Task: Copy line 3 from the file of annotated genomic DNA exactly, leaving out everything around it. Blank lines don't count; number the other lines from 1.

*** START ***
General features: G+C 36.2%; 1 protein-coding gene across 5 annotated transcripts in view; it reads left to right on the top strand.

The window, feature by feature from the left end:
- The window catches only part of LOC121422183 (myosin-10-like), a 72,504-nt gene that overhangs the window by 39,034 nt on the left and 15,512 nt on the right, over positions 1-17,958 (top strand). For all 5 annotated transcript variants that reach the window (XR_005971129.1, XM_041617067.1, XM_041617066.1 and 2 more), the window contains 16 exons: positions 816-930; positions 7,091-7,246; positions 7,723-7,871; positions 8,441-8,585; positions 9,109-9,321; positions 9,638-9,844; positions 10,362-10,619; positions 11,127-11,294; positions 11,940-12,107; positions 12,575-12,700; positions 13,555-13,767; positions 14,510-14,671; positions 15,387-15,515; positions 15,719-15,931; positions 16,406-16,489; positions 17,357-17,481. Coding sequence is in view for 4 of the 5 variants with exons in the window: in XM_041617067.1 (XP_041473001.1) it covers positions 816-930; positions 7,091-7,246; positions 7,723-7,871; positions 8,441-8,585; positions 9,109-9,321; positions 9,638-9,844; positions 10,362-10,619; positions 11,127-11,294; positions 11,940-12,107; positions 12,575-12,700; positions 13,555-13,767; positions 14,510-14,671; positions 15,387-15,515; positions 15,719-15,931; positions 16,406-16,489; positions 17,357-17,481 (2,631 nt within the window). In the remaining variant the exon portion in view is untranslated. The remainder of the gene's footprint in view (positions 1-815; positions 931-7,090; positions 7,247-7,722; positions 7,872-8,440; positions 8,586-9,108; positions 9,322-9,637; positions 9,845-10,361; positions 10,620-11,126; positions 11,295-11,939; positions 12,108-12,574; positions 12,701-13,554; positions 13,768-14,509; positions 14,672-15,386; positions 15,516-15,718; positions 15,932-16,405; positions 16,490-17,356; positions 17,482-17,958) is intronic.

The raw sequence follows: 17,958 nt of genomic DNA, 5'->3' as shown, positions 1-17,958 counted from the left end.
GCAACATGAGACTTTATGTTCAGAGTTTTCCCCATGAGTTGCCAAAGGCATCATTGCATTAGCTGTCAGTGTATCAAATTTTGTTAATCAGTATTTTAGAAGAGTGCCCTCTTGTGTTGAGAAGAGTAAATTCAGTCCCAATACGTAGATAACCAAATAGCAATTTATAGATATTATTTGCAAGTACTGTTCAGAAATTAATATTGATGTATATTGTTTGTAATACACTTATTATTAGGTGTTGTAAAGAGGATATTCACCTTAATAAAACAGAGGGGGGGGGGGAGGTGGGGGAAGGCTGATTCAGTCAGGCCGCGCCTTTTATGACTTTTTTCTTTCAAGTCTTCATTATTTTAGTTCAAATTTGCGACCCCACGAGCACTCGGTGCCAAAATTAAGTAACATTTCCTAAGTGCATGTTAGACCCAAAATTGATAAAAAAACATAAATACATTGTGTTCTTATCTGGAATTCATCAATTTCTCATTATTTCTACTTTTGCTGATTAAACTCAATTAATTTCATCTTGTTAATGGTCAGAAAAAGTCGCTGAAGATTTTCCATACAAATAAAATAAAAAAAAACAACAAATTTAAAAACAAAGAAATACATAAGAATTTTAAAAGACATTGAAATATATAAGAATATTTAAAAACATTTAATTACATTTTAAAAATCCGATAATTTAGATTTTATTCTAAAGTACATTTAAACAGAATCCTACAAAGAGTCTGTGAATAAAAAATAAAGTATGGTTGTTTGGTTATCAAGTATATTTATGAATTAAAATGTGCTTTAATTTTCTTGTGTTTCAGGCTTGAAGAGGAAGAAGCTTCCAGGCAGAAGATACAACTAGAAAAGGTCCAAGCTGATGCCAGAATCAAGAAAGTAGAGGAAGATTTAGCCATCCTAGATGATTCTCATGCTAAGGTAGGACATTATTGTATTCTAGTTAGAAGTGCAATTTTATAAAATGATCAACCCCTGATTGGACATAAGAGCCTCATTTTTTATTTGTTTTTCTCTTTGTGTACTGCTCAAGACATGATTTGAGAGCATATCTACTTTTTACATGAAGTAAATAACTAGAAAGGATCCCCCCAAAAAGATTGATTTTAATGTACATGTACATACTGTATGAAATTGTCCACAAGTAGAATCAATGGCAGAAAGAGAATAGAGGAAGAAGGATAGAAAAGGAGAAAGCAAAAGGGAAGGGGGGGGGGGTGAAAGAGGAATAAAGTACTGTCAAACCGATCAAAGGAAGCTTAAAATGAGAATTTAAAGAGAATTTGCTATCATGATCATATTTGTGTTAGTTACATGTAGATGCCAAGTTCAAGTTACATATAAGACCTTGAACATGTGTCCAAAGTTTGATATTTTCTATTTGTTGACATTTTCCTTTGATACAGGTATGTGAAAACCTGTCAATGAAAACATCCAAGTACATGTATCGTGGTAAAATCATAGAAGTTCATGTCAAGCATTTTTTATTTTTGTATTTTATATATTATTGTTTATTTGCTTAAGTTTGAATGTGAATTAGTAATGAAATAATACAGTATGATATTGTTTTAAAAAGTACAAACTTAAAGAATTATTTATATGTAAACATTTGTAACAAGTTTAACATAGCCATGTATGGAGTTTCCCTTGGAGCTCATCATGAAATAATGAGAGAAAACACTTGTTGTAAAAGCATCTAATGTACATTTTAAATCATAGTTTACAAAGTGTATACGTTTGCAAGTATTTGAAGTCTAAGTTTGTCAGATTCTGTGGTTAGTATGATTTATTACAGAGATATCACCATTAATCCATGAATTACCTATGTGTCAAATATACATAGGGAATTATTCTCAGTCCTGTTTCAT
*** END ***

- The window catches only part of LOC121422183 (myosin-10-like), a 72,504-nt gene that overhangs the window by 39,034 nt on the left and 15,512 nt on the right, over positions 1-17,958 (top strand). For all 5 annotated transcript variants that reach the window (XR_005971129.1, XM_041617067.1, XM_041617066.1 and 2 more), the window contains 16 exons: positions 816-930; positions 7,091-7,246; positions 7,723-7,871; positions 8,441-8,585; positions 9,109-9,321; positions 9,638-9,844; positions 10,362-10,619; positions 11,127-11,294; positions 11,940-12,107; positions 12,575-12,700; positions 13,555-13,767; positions 14,510-14,671; positions 15,387-15,515; positions 15,719-15,931; positions 16,406-16,489; positions 17,357-17,481. Coding sequence is in view for 4 of the 5 variants with exons in the window: in XM_041617067.1 (XP_041473001.1) it covers positions 816-930; positions 7,091-7,246; positions 7,723-7,871; positions 8,441-8,585; positions 9,109-9,321; positions 9,638-9,844; positions 10,362-10,619; positions 11,127-11,294; positions 11,940-12,107; positions 12,575-12,700; positions 13,555-13,767; positions 14,510-14,671; positions 15,387-15,515; positions 15,719-15,931; positions 16,406-16,489; positions 17,357-17,481 (2,631 nt within the window). In the remaining variant the exon portion in view is untranslated. The remainder of the gene's footprint in view (positions 1-815; positions 931-7,090; positions 7,247-7,722; positions 7,872-8,440; positions 8,586-9,108; positions 9,322-9,637; positions 9,845-10,361; positions 10,620-11,126; positions 11,295-11,939; positions 12,108-12,574; positions 12,701-13,554; positions 13,768-14,509; positions 14,672-15,386; positions 15,516-15,718; positions 15,932-16,405; positions 16,490-17,356; positions 17,482-17,958) is intronic.